• volunteer everywhere and all the time
  • continue to maintain and develop relationships with my family

In the immediate future:

  1. We will be working at a turkey farm in Colorado this August.
  2. We will be setting a date for a Run Across El Savador in the next couple of weeks. The plans have been in the works for most of this year and we’re looking at February 2015. It’s about 160 miles across the country! It will be a stage race.
  3. Traveling into Mexico next year (Copper Canyons, here we come!)
  4. 20 hours of volunteer work this month so far (at races). I tried a gig volunteering at an animal shelter and it was terrible because I wasn’t allowed to adopt every single thing. I heard there was a position for reading to cats though… To Kill a Mockingbird, anyone?
  5. I am on my four chapter of my next book. It’s about females and endurance. I’ll do a post about this later – there’s too much to tell. I also plan on writing something about all our travels (book #3?).
  6. I am learning the ukulele (banjo next).
  7. I am practicing and improving my Spanish (French next).
  8. I am READING ALL THE THINGS!

Thank you all for your birthday wishes and THANK YOU THANK YOU THANK YOU for being part of my life. You are all so special to me.

This is gonna be a good year.

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Welcome to Your Tribe: Born to Run Ultramarathons

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When I first started running ultras, I was lucky enough to meet the Mas Locos crew. For a while, I thought that all ultra runners were like this. After traveling around the country, I learned that no… nobody else is like this, and there are no other races like Born to Run.

Born to Run is more than just a race–it’s a running festival, mesmerizing for both runner and spectator alike. Here you’ll find hippies, cowboys, Mariachi heavy metal bands, guitars, archery, costumes, beer mile races, campfires, hula hoops, homemade burritos, and more.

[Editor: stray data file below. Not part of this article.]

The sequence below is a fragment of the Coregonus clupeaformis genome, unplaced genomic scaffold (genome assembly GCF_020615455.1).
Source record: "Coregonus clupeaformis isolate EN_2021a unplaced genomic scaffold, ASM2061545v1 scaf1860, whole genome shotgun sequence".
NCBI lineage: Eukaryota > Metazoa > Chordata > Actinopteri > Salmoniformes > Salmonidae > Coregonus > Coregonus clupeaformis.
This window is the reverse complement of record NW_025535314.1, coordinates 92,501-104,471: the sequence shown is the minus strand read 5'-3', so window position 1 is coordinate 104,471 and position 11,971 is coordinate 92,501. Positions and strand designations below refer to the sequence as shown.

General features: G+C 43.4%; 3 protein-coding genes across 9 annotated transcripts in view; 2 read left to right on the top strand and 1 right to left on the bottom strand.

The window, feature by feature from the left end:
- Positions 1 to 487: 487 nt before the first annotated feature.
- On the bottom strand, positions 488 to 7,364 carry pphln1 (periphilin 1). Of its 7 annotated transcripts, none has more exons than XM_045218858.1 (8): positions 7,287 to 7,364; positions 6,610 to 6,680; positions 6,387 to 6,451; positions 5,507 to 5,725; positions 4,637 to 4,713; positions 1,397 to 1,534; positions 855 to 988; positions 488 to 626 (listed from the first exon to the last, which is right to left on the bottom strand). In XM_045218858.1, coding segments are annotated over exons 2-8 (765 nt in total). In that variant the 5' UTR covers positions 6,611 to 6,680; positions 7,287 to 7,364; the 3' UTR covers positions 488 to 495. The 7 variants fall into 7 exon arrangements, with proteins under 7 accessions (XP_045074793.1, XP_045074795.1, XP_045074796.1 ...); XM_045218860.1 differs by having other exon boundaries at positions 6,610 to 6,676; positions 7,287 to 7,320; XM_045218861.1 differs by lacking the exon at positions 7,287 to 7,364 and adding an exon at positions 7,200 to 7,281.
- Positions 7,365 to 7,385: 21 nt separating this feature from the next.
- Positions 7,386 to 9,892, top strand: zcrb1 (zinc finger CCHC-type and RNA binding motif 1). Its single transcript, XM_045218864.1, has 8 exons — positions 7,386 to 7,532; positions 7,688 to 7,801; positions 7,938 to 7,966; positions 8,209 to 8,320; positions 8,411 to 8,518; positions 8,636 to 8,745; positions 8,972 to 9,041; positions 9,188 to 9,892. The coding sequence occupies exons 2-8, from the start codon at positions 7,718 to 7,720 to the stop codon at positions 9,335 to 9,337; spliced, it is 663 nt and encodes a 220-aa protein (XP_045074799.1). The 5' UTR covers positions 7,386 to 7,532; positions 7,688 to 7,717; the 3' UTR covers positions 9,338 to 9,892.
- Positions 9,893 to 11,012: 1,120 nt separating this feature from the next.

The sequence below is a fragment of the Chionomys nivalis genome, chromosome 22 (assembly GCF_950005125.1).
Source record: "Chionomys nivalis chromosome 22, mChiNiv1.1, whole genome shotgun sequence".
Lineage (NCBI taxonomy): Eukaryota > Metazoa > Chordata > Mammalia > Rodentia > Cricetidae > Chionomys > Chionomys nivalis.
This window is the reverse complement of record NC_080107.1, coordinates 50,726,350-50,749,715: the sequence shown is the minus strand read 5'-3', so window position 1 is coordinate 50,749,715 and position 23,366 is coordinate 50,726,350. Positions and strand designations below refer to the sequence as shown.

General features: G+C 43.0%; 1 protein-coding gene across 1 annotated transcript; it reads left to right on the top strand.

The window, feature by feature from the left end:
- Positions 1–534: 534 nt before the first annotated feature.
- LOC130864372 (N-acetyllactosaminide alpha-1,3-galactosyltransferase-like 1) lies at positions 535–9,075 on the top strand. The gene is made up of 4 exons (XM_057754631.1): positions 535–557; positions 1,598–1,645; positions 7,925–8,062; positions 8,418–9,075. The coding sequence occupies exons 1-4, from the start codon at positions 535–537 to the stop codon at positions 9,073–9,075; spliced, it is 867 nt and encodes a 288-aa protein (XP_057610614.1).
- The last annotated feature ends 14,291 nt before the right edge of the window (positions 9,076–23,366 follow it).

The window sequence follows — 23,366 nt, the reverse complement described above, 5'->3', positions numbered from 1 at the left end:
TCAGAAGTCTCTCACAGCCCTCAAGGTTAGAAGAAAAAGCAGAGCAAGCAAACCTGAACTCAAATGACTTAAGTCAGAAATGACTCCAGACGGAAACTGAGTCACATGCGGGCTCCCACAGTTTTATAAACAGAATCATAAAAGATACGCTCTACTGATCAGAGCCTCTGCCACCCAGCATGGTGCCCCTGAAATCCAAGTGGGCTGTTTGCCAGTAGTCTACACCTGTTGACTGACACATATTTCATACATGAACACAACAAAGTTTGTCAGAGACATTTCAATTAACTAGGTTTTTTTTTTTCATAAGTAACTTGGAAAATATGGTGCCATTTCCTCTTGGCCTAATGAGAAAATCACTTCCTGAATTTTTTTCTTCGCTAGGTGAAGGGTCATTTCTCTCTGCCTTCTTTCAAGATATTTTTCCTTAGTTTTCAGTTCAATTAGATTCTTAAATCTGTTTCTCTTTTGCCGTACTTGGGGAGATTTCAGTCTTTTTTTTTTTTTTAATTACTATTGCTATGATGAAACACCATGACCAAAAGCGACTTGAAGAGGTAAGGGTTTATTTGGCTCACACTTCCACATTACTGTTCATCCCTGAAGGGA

Distances include 10 miles, 30 miles, 60 miles, and 100 miles, but be warned that if you run anything longer than 30 miles, you may miss some of the shenaniganza (Pat Sweeney’s made-up word for this event). Every time you pass through the start/finish, you’ll be cheered by a tribe of dancing runners.

Appropriately, the race course map is shaped like boobies.

If you get lost, it's your own damn fault.

If you get lost, it’s your own damn fault.

 
A few days ago race director Luis Escobar wrote the following about this event:

The Born To Run Ultra Marathon Extravaganza cannot be described on the static pages of a magazine. There is no adequate podcast, YouTube video or Facebook post. Until you have made the trek to the ranch in Los Olivos and spent the night under the stars and until you have literally danced in the California dirt and sang the songs and drank water from the well and until you have run through the oak groves and across the dusky ridges you will not fully appreciate the experience.